Decree Absolute – What is it and Where can I get one?
What is a Decree Absolute?
A decree absolute marks the end of the divorce process and officially states that you are no longer married and are free to marry.
What’s the difference between a Decree Nisi and Decree Absolute?
One of the common questions we receive here is what’s the difference between a decree nisi and a decree absolute?
Often many get confused between the two as they both mark the final stages of divorce.
A Decree Nisi is confirmation from the court that the grounds for divorce have been proven and that the marriage has broken beyond repair. This does not, however, mean that you are now divorced and you are still not able to re-marry.
Although a Decree Nisi marks the final stages of a divorce it’s always important to remember that your divorce is not definite until you have received your decree absolute.
It is however unlikely that something is to arise in the 6-week + 1 day timeframe between your decree nisi and your decree absolute that will stop the divorce from going ahead.
How do you get a Decree Absolute?
Every divorcing couple wishes there was a way to fast track to the final stages of divorce but unfortunately, this is just not possible.
To be able to receive your decree absolute you have to go through the whole divorce process. This normally takes around 6 months. This time frame can expand depending on how amicable your divorce is.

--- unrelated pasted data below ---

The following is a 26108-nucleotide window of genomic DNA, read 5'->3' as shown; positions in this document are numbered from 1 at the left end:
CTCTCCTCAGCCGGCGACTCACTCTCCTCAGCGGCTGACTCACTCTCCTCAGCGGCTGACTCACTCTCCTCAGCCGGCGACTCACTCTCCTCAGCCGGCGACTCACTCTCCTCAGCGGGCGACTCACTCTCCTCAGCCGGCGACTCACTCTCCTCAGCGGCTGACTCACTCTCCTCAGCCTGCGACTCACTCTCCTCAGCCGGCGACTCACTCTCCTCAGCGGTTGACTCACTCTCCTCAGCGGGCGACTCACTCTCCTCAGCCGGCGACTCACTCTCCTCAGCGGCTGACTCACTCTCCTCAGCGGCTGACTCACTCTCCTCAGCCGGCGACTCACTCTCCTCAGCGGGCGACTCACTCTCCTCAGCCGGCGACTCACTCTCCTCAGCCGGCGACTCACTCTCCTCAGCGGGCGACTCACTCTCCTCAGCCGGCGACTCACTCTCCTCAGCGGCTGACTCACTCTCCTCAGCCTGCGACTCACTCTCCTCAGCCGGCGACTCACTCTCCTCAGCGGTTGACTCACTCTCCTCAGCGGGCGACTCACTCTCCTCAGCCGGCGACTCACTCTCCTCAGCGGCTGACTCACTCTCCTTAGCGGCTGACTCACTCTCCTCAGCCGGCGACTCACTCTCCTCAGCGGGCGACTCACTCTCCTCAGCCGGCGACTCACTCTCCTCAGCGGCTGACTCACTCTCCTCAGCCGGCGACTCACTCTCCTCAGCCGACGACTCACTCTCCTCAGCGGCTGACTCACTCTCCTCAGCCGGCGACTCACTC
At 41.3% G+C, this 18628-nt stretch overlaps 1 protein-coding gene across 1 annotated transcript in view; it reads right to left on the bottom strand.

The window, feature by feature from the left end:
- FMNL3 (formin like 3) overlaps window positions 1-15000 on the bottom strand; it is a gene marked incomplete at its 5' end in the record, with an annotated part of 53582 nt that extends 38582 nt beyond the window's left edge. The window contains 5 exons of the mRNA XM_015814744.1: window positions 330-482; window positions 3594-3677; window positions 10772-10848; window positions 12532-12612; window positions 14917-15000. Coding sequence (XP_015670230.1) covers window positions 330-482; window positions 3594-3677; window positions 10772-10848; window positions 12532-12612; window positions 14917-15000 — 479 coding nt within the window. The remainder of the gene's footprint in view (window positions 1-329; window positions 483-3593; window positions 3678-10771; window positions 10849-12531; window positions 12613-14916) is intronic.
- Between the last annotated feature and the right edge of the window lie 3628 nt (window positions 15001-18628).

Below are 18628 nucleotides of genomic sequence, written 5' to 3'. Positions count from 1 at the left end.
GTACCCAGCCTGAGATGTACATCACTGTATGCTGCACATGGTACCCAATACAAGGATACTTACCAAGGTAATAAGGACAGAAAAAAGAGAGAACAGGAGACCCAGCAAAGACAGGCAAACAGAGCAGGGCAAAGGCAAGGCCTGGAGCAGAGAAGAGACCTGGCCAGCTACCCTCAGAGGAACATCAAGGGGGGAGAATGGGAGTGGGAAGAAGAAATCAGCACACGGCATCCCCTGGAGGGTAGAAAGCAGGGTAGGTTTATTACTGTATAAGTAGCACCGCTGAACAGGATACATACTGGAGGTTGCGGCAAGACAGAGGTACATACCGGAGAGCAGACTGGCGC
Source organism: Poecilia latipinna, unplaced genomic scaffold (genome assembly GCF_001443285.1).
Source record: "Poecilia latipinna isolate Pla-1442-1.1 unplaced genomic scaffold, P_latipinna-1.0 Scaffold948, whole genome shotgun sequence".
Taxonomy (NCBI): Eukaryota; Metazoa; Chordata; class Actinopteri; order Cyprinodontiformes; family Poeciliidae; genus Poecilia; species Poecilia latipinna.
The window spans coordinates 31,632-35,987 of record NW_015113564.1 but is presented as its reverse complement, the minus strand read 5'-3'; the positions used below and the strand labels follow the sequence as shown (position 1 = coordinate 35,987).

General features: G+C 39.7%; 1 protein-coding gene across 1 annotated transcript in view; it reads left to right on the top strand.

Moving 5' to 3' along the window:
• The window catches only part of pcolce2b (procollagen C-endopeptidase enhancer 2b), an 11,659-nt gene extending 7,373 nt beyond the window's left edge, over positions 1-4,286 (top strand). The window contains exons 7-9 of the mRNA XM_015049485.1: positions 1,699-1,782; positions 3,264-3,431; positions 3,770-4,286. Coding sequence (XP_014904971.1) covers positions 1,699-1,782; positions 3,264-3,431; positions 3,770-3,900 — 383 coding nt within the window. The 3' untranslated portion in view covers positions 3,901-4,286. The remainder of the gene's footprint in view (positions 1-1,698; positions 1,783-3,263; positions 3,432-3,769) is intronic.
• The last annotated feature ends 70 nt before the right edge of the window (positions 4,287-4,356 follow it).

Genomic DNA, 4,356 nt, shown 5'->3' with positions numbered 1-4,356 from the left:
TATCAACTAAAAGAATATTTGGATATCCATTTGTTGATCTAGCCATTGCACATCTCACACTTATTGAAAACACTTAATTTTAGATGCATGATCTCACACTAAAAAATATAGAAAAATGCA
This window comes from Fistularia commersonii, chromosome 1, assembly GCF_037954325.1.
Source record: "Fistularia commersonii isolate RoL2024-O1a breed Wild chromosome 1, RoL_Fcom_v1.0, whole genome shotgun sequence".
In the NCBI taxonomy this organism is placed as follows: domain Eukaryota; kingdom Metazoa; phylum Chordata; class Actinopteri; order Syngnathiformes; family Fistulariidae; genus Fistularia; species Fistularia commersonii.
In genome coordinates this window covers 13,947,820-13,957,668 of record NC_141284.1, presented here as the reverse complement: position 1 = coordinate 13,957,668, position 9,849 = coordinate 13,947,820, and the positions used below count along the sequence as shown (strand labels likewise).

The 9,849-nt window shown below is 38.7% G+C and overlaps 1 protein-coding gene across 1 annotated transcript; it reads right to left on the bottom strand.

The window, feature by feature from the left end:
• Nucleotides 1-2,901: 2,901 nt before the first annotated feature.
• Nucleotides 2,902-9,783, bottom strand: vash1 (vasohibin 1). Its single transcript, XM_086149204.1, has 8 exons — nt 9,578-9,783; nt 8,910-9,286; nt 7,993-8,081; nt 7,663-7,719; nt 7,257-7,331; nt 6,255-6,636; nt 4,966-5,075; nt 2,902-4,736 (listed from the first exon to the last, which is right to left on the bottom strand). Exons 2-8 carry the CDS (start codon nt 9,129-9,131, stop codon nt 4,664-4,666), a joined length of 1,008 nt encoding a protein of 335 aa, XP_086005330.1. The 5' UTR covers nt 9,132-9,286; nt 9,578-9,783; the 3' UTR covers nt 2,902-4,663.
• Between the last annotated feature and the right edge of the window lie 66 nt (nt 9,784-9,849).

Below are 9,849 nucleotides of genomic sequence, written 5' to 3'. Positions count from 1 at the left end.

If your divorce has been approved by the judge and you have issued the decree nisi you can then apply for your decree absolute after the 6 weeks +1 day waiting period. Once you’ve applied for your decree absolute it generally takes two-three weeks to arrive.
How to apply for a Decree Absolute?
Once you have waited 6 weeks and 1 day you will be able to file a decree absolute form (form D36).
The judge will look at your case to ensure you have met the specified time limit and ensure that nothing has changed within your case that could prevent your divorce from being approved. If the judge is satisfied that everything is valid they will then graunt your decree absolute.
Both you and your former spouse will receive your official decree absolute in the post.
It’s important to know that although you have to wait 43 days before applying for your decree absolute, you also have to apply within 12 months of being issued with your decree nisi. If you don’t, you will have to explain your reasoning to the court.
Here are a few useful blog posts that would be beneficial in helping you understand the divorce process and get you closer to receiving your decree absolute:
Need another Copy of your Decree Absolute?
Once receiving your decree absolute many file it away in a safe place, however, as we all know that safe place sometimes gets forgotten. If this happens and you lose your decree absolute then do not worry as you are able to receive another copy.
To get a copy of your decree absolute you need to contact the court where your divorce took place if you know your case number it will cost you £10.
If you cannot remember your case number then you have two options: 1. If you know roughly the date of your decree absolute they will search 5 years around that date 2. If you do not have a rough date then the court will search the past 10 years of records and this will cost you a total of £45 per 10 years searched.
How can we help?
Quicke Divorce has been specialising in online divorce since 2003 and have helped over 150,000 people in the process.
We offer a stress-free divorce process with constant support throughout. Our aim to save you over £750 compared to high-street solicitors.
Contact one of our friendly divorce advisors today on 01793 384 032 for a free consultation.
We aim to save you time, stress and money on your divorce. We have helped over 150,000 people get divorced and have saved them on average over £750 each.